Cayuga Collection Nominated for the World Legacy Awards

At Cayuga Collection’s luxury hotels in Costa Rica and Nicaragua, pigs eat whatever guests don’t and the leftovers-rich manure is used as biofuel for staff cooking; this is done to reduce the use of propane gas. This is just one example of the innovative thought leadership of this company, and in December 2016 National Geographic announced Cayuga Collection as one of the finalists for the prestigious World Legacy Awards, which honour the companies, organizations, and destinations that are driving positive transformation of the tourism industry.

A pioneering hospitality management company, the Cayuga Collection blends sustainability and luxury at its eight hotels, lodges, and resorts in Costa Rica and Nicaragua. To Cayuga, sustainability is about more than reusing your towel and passing on plastic; it’s also about providing a distinct sense of place by respecting and incorporating local culture and customs.

“We are thrilled that our longtime client, the Cayuga Collection, was selected as one of three finalists in the Earth Changers category, which recognizes ‘cutting-edge leadership in environmentally friendly business practices and green technology, from renewable energy and water conservation to zero-waste systems and carbon emissions reduction,’ says Tartan’s president, Deirdre Campbell. “Cayuga is a perfect example of a client who is so busy innovating that it is hard for them to share their knowledge. We see this nomination doing exactly that—sharing their expertise so others may benefit and be inspired.”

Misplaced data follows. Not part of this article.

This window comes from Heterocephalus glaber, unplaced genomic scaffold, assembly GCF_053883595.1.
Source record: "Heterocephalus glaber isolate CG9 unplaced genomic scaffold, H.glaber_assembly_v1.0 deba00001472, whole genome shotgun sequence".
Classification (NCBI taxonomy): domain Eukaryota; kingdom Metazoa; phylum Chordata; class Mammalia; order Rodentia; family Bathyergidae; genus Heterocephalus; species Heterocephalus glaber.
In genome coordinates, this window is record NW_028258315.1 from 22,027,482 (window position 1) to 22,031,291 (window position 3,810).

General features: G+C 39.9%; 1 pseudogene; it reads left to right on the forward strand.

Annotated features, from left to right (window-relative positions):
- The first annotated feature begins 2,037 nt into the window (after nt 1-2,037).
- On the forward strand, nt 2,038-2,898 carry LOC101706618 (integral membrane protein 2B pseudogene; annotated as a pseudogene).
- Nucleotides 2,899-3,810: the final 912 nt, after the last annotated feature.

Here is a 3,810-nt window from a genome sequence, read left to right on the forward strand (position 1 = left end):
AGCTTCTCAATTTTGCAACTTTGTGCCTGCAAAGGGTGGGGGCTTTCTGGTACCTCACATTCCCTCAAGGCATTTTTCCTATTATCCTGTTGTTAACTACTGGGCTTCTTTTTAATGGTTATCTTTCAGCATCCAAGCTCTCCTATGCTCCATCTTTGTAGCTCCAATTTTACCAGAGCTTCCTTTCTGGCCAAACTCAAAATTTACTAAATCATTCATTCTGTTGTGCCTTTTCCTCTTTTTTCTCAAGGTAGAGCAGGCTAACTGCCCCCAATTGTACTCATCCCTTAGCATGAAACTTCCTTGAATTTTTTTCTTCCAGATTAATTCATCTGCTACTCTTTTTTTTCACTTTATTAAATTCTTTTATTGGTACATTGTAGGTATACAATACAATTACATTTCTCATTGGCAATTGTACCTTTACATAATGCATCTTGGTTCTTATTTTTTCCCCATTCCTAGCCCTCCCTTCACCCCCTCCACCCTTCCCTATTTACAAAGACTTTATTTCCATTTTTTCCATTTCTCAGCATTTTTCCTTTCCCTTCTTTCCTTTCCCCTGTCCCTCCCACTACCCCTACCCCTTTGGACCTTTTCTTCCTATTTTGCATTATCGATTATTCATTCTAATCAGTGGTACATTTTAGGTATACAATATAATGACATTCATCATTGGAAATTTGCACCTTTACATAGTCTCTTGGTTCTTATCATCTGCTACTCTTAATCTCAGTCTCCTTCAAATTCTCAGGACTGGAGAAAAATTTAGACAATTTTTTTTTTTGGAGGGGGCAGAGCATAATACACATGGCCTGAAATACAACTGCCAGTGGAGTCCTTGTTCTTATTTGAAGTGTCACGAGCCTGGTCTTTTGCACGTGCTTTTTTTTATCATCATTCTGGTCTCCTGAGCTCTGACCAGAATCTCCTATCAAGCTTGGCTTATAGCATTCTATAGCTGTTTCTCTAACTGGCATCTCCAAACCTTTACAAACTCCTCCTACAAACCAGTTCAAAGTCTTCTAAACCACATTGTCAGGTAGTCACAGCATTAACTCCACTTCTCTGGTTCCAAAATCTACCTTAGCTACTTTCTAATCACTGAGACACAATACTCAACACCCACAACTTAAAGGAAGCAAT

Cayuga’s notable environmental initiatives include not using fresh water for garden irrigation (instead their treatment plants re-use wastewater to irrigate green areas), heating all the water through solar panels, and replacing plastic water bottles and straws with reusable glass bottles and bamboo straws. Sustainability is part of Cayuga’s DNA and the company’s innovative practices set the bar for others internationally. Each property has a dedicated, “experience & sustainability coordinator,” who oversees efficient operations, liaises with the local staff and community, hosts nightly presentations, and runs popular back-of-the-house tours that show guests how the wastewater is treated, how the pigs are fed, and other sustainability measures. By walking the talk, Cayuga remains at the cutting edge of green hospitality.

Cayuga supports a number of initiatives such as the Earth Equilibrium NGO—which it founded and financed—that provides environmental education to more than 500 children in the areas surrounding the hotels and lodges. It offers direct year-round employment to more than 400 locals. Cayuga also piloted the global “Dock to Dish” program in Central America—connecting its chefs with local fishermen, only using responsibly caught seafood. Together with Osa Conservation, the company aids scientific research at Lapa Rios in Costa Rica, with its 1,000-acre corridor of private Pacific lowland reserves, to protect endangered peccaries and wild feline populations such as puma and jaguar.

“For us it’s a great honour to be among the finalists. There are so many awards out there, some of which are ‘pay to play.’ With National Geographic, it’s different,” explains Hans Pfister, co-founder and president of the Cayuga Collection.

“I was impressed with the quality of the process, as the organization sends someone to each place to verify the information listed in the applications. We had a visit by the auditor in November; she visited five of the eight Cayuga Collection properties and dug deep, talking to our staff and getting behind the scenes to understand how we operate.”

The five winners of the World Legacy Awards, one per category, will be announced at an awards ceremony during the ITB Berlin Convention on March 8.

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